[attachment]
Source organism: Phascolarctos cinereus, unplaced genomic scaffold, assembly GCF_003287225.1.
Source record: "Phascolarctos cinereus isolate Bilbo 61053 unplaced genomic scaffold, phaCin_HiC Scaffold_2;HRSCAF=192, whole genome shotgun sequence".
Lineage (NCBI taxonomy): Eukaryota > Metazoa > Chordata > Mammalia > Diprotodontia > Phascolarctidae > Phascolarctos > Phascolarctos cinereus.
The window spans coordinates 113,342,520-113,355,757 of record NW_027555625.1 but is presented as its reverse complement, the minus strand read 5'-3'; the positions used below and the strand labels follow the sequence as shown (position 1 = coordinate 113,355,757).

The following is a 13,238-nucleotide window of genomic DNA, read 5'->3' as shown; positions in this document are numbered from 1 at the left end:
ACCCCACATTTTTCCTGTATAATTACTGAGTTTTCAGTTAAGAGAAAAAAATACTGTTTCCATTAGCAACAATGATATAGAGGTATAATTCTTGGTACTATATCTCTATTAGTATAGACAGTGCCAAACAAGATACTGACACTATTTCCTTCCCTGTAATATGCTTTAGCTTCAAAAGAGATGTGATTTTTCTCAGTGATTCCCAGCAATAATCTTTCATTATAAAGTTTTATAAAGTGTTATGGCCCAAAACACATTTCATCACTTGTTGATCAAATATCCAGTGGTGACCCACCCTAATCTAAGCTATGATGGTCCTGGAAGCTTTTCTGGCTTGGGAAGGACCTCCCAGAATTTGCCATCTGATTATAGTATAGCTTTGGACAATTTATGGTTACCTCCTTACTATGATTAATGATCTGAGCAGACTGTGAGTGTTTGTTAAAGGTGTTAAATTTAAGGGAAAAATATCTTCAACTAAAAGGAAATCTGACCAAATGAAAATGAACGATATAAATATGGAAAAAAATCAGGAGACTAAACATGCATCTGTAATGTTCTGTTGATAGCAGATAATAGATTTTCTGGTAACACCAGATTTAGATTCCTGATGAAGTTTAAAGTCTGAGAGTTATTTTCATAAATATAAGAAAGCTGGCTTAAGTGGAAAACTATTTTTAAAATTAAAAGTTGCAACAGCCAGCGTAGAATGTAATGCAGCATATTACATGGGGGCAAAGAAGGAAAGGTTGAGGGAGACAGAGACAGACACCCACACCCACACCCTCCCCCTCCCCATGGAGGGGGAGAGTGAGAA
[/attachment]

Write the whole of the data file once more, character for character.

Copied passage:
Source organism: Phascolarctos cinereus, unplaced genomic scaffold, assembly GCF_003287225.1.
Source record: "Phascolarctos cinereus isolate Bilbo 61053 unplaced genomic scaffold, phaCin_HiC Scaffold_2;HRSCAF=192, whole genome shotgun sequence".
Lineage (NCBI taxonomy): Eukaryota > Metazoa > Chordata > Mammalia > Diprotodontia > Phascolarctidae > Phascolarctos > Phascolarctos cinereus.
The window spans coordinates 113,342,520-113,355,757 of record NW_027555625.1 but is presented as its reverse complement, the minus strand read 5'-3'; the positions used below and the strand labels follow the sequence as shown (position 1 = coordinate 113,355,757).

The following is a 13,238-nucleotide window of genomic DNA, read 5'->3' as shown; positions in this document are numbered from 1 at the left end:
ACCCCACATTTTTCCTGTATAATTACTGAGTTTTCAGTTAAGAGAAAAAAATACTGTTTCCATTAGCAACAATGATATAGAGGTATAATTCTTGGTACTATATCTCTATTAGTATAGACAGTGCCAAACAAGATACTGACACTATTTCCTTCCCTGTAATATGCTTTAGCTTCAAAAGAGATGTGATTTTTCTCAGTGATTCCCAGCAATAATCTTTCATTATAAAGTTTTATAAAGTGTTATGGCCCAAAACACATTTCATCACTTGTTGATCAAATATCCAGTGGTGACCCACCCTAATCTAAGCTATGATGGTCCTGGAAGCTTTTCTGGCTTGGGAAGGACCTCCCAGAATTTGCCATCTGATTATAGTATAGCTTTGGACAATTTATGGTTACCTCCTTACTATGATTAATGATCTGAGCAGACTGTGAGTGTTTGTTAAAGGTGTTAAATTTAAGGGAAAAATATCTTCAACTAAAAGGAAATCTGACCAAATGAAAATGAACGATATAAATATGGAAAAAAATCAGGAGACTAAACATGCATCTGTAATGTTCTGTTGATAGCAGATAATAGATTTTCTGGTAACACCAGATTTAGATTCCTGATGAAGTTTAAAGTCTGAGAGTTATTTTCATAAATATAAGAAAGCTGGCTTAAGTGGAAAACTATTTTTAAAATTAAAAGTTGCAACAGCCAGCGTAGAATGTAATGCAGCATATTACATGGGGGCAAAGAAGGAAAGGTTGAGGGAGACAGAGACAGACACCCACACCCACACCCTCCCCCTCCCCATGGAGGGGGAGAGTGAGAA